Mechanical Engineering

Mechanical Engineering

Welcome

Picture of ME Department Head John Berger

Greetings from the Department of Mechanical Engineering at Colorado School of Mines. Mines ME continues to be the largest department on campus, with over 1,400 undergraduate majors, over 160 graduate students, and 40 tenure/tenure track and teaching faculty. The department continues to experience rapid growth in terms of student enrollment, faculty size, and research volume.

Mines ME bachelor degree graduates are highly sought-after by industry. For the 2018-2019 academic year, Mines ME graduated 332 BSME students who have earned starting salaries averaging over $66K/year. In that same timeframe, 72 MS, and 9 PhD students graduated. Mines ME’s biggest employers are in the aerospace and consulting industries with over 140 different companies, national laboratories, and universities hiring our student graduates. Additionally, 85% or our Mines ME students participate in at least one internship while working on their BSME degree. These are outstanding employment metrics for Mines ME students!

Mines ME continues to grow its oustanding cadre of faculty. We are excited to welcome Associate Professor Lesley Lamberson with expertise in the dynamic behavior of materials. We are also excited to welcome Teaching Assistant Professors James Wong and Kelly Rickey. (See new faculty bios on page 5.) Additionally, we had three of our faculty promoted and awarded tenure this year — congratulations to Associate Professors Garritt Tucker, Steven DeCaluwe, and Xiaoli Zhang!

If you have not watched Adam Savage’s new television series, Savage Builds, you’ll want to view the episode where the Mines team, led by Professor of Practice Craig Brice, built a 3D Iron Man suit for Adam Savage using additive manufacturing technologies. Other ME faculty receiving accolades include Dr. Thomas’ Benjamin F. Fairless award from the American Institute of Mining, Metallurgy, and Petroleum Engineers, and Dr. Osborne’s appointment as a Distinguished Guest for a speaking tour in Scotland.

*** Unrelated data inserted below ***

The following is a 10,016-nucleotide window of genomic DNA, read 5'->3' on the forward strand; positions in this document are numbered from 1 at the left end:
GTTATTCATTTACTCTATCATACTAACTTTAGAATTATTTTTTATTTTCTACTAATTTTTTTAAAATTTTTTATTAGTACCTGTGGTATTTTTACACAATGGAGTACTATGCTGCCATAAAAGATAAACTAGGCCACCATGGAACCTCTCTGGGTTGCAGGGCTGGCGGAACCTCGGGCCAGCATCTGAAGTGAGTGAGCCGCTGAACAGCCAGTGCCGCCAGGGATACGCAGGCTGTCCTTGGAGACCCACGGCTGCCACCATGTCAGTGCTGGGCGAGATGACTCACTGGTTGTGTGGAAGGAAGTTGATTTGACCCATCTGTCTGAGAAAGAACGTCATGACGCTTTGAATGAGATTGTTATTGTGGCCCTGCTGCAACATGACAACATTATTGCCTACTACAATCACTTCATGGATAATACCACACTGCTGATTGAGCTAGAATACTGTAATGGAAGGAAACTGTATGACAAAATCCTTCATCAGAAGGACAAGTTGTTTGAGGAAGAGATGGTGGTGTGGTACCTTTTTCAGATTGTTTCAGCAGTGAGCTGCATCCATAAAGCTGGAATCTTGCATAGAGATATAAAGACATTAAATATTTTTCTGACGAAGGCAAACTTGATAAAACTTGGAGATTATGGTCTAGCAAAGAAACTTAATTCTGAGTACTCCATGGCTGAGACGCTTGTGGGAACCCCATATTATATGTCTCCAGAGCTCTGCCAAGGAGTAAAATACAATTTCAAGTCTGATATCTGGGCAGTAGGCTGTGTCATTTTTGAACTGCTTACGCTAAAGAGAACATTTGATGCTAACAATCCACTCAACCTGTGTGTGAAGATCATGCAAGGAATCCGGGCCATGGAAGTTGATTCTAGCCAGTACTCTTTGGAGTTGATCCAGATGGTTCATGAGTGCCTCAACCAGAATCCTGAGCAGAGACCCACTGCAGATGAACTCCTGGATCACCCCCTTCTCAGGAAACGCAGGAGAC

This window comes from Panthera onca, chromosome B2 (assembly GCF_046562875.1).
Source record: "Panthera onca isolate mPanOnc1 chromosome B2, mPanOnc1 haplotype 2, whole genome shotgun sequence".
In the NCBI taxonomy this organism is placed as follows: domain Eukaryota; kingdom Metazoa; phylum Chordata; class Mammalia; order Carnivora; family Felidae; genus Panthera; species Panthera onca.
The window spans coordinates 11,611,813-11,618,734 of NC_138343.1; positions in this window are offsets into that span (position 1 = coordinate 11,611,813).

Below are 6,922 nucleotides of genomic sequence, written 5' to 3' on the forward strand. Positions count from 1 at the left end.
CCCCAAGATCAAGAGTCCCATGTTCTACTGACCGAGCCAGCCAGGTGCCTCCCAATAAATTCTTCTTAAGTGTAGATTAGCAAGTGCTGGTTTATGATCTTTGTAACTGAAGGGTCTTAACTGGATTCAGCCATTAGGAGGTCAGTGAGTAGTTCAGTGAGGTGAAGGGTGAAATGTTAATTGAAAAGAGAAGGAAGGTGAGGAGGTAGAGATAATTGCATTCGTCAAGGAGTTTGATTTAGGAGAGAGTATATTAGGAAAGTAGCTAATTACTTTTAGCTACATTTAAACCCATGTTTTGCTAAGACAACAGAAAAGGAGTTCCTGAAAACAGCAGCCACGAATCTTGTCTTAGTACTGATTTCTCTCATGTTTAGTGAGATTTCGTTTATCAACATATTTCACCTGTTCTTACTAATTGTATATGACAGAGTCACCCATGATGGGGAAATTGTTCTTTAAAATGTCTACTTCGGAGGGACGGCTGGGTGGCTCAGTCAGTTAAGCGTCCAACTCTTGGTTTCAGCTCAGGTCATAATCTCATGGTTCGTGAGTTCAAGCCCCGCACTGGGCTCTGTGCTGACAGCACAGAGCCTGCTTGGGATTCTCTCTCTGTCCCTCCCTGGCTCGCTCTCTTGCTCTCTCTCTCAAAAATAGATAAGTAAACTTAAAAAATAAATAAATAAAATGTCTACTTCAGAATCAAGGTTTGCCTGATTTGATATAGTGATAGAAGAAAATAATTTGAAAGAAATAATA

Mines ME students continue to earn accolades in a number of ways. A team led by PhD student Matt Zappula earned second place in The Minerals, Metals and Materials Society bladesmithing competion.  Two Mines ME graduate students won awards from the Rocky Mountain Chapter of the American Society of Biomechanics, and a team of our students earned honors at a hardware-based hackathon with their device for a brain-controlled wheelchair.  Finally, PhD student Peter Weddle was honored with the Martin Luther King, Jr. Recognition Award for his work on improving diversity, inclusion, and access on the Mines campus.

Research continues to grow at Mines ME, with over $6 million in expenditures for calendar year 2018. Mines ME’s research growth is being advanced by a number of centers that call ME home: The ADAPT Center (Alliance for the Development of Additive Processing Technologies), the Continuous Casting Consortium, and the Colorado Fuel Cell Center. Two highlights detailed later in this newsletter include Dr. Braun’s new award from the Department of Energy to study distributed energy and concentrated solar power, and Dr. Petruska’s new $620K award from the Alpha Foundation.

If you are ever in the Golden, Colorado, area and want to visit ME’s rapidly-growing department, please stop by. I’ve seen incredible changes in ME since joining the faculty in 1994, and if it’s been a few years since you’ve visited campus I think you’ll be amazed as well!

John Berger
Department Head

ANSYS Academic Program Partner LogoThe Colorado School of Mines (CSM) Mechanical Engineering department uses ANSYS products in teaching and research. Prof. Robert J. Kee has a strategic partnership, with applications generally involving Fluent and chemically reacting flow. One important aspect of the chemically reacting flow research includes the Chemkin software. Chemkin, which is now an ANSYS product, was initially developed by Prof. Kee and colleagues beginning in the late 1970s. Prof. Brian Thomas also has a strategic partnership with ANSYS, mostly using Fluent. Prof. Thomas’ research is concerned primarily with metals processing, such as continuous casting processes. Prof. Gregory Bogin uses ANSYS/Fluent in advanced courses on fluid mechanics, including computational fluid dynamics. The partnerships between ANSYS and CSM are mutually beneficial.

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